The other day, I was having a conversation with a client and made the comment that someone is never too old to be a mentee and never to young to be a mentor. Then I said, “That would make a good tweet,” and tweet I did with some positive response.
After giving this some more thought, I began to ponder how strange our world is these days. Our conversations and our actions become less about connecting with someone and more about fodder for tweets, blog posts and videos. We put ourselves on display in the name of connection and engagement. But is our online presence really more about our image and vanity?
Our addiction to sharing has created a whole generation of “image mongers,” where every interaction, every meeting, every meal, every vacation is either an opportunity to unburden ourselves or to tell the world how wonderful we are, exposing us to support and love, as well as trolling.
Stuck in the Prism of ME
When we post the pictures of our trip to the tropics while our friends and colleagues are shivering in the cold weather we left behind, we tell ourselves that we are just sharing our lives. In our professional lives, when we post self-congratulatory content about the client we won or the presentation we nailed, are we delivering information or content that is useful to others? Or are we simply satisfying egos? Of course, businesses need to build their brands and connect with their clients and customers. Social media is a good way to do this. But too often our “conversations” are stuck in the “Prism of Me,” droning on about what matters to us without stopping to consider whether it matters to anyone else.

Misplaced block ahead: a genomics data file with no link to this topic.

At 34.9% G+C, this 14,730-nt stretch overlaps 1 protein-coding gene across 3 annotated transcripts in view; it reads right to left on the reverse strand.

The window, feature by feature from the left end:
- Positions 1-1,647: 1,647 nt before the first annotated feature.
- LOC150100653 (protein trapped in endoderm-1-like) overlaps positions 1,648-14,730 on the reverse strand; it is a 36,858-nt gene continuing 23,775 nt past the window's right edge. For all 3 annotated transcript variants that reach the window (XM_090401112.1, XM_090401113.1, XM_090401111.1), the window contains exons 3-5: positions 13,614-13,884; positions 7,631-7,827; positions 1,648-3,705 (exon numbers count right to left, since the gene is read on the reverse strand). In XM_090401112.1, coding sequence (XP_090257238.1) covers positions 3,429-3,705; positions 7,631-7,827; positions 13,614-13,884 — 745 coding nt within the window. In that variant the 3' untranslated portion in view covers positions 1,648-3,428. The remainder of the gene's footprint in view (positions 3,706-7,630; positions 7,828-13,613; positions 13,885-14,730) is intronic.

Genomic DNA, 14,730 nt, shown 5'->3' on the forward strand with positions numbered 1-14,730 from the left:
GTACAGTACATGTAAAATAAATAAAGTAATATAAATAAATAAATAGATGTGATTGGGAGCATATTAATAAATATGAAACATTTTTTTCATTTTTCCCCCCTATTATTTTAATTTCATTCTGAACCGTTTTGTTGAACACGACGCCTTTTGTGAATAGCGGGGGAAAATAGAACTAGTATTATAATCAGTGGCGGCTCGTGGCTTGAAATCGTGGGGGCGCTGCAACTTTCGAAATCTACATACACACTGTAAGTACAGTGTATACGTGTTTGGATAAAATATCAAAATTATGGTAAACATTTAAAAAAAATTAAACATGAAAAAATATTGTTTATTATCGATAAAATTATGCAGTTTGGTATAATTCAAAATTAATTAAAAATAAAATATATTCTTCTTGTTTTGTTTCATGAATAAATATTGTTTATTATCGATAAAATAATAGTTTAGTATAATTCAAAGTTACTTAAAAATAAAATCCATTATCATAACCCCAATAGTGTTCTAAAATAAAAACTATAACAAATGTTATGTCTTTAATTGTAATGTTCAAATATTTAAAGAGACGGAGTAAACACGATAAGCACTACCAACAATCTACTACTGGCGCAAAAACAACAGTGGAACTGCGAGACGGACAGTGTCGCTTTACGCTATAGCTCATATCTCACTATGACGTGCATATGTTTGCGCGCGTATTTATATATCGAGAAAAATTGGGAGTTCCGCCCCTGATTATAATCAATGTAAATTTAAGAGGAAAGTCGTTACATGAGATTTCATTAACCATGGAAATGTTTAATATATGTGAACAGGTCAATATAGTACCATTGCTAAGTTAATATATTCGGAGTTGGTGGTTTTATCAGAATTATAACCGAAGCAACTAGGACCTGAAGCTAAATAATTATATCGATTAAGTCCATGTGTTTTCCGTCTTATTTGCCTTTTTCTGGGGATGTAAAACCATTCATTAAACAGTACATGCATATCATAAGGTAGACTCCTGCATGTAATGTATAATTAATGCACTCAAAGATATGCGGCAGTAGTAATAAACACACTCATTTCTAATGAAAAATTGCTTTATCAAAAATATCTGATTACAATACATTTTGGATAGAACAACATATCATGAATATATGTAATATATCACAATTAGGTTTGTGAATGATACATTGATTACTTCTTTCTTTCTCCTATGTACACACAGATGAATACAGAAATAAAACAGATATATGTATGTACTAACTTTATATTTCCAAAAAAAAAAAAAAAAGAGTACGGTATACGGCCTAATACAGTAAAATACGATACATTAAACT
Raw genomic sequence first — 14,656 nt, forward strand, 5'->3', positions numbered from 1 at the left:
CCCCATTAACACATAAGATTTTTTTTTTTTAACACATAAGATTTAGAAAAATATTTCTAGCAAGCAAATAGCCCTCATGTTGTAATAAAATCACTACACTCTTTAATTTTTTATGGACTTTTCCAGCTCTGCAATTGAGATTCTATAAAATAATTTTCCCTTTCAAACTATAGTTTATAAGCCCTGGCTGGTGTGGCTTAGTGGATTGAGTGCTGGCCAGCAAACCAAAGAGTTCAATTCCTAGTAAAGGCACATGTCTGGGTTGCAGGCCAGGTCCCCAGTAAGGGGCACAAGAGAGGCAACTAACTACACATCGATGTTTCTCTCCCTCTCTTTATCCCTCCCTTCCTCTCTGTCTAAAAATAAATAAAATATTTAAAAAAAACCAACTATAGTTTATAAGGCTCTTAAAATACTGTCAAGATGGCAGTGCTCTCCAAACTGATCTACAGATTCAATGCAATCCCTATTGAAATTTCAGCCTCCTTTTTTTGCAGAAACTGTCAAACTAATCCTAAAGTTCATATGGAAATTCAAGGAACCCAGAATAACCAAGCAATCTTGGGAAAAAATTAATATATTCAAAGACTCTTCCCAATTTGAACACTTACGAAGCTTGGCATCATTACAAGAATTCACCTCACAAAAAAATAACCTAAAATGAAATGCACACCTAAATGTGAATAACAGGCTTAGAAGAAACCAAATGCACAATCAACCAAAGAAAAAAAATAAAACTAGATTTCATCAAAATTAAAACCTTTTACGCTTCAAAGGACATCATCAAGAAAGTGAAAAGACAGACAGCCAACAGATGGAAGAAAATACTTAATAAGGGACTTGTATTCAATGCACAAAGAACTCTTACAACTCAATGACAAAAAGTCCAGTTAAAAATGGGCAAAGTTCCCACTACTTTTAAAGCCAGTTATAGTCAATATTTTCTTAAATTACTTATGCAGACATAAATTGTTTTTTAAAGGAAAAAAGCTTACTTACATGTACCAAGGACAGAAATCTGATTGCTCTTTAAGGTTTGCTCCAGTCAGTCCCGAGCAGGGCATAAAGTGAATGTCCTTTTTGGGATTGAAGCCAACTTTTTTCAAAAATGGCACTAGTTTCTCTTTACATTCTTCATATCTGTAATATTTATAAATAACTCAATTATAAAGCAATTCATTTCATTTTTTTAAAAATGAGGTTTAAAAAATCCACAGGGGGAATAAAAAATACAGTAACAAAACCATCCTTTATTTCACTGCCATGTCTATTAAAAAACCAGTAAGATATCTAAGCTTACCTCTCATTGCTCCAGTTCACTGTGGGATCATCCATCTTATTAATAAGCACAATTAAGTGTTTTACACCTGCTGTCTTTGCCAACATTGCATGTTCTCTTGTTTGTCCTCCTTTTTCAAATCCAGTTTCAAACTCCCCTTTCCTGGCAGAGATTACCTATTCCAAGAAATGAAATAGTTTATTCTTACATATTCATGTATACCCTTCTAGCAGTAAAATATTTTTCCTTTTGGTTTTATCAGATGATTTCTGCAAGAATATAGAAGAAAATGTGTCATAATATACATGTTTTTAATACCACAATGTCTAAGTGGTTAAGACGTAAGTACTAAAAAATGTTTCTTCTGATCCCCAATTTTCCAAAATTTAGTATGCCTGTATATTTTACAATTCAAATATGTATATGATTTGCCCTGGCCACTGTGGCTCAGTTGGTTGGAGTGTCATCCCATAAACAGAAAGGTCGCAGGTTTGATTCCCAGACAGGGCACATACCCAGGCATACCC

And when we share moments for business or pleasure that include our colleagues, clients, friends or family, do we know whether they want to be part of our feed? Would they want the world to know what we are posting post about them?
Social media is inescapable. Even if you aren’t a participant, those in your orbit are. And it won’t become less intrusive, despite the outrage generated by the Facebook data-sharing scandal. In fact, most people consider an absence of privacy an acceptable fact of 21st-century life.
That is, however, no excuse for image mongering. Here is how NOT to be an image monger:
- Next time you post something, ask whether you’re providing useful information, or a new insight or way to think about something. Even if you get 1,000 likes and a hefty number of shares, it may not mean you’ve engaged with anyone who will remember past the next few seconds.
- Think about your audience. Can you give them a suggestion that will make their work or life easier or better? Can you make them laugh or tell them about an event or share some content that might be of interest? Apply the Prism of Value, where you focus on what you are adding to the conversation or what challenges you are removing to your engagement with others.
- Be authentic. Don’t post to puff yourself up. Post to reveal who you are and what you think so you can forge connections.
- Be vulnerable. When talking about a success, also talk about the doubts along the way. But don’t go overboard on the sharing. Respect your own privacy.
What is the worst example of image mongering you’ve seen recently?
Liz Wainger is a communications expert with a mission to help people understand and be understood by others. She is the author of The Prism of Value: Convince, Connect and Influence When It Matters Most, due out later this year. Want more tips–follow me on Twitter @lizwainger or check out the rest of my website www.waingergroup.com.